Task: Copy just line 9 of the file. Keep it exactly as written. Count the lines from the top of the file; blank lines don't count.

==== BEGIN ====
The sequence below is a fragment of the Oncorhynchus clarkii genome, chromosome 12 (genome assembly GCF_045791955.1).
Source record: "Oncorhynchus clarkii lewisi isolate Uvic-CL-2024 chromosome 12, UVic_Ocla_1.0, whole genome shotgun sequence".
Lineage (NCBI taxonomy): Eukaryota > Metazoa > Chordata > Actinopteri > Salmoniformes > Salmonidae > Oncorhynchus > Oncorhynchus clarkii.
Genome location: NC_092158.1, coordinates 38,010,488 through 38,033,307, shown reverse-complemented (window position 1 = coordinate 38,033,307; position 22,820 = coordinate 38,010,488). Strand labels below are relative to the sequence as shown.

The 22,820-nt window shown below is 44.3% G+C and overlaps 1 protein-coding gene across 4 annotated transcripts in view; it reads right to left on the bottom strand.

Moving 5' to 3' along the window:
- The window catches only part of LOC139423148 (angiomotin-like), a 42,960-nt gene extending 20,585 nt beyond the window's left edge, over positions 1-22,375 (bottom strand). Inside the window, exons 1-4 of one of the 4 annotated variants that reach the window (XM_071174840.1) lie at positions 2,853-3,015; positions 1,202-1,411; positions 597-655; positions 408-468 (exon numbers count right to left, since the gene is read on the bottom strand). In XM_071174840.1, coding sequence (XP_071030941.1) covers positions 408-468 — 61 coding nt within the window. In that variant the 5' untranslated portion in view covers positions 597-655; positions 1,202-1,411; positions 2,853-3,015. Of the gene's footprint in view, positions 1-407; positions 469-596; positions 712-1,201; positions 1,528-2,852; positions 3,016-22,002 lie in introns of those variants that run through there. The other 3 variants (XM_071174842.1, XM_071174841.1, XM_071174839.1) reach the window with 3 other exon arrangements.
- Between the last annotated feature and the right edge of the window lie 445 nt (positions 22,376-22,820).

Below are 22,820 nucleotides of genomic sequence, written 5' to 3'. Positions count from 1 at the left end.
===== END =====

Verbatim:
Below are 22,820 nucleotides of genomic sequence, written 5' to 3'. Positions count from 1 at the left end.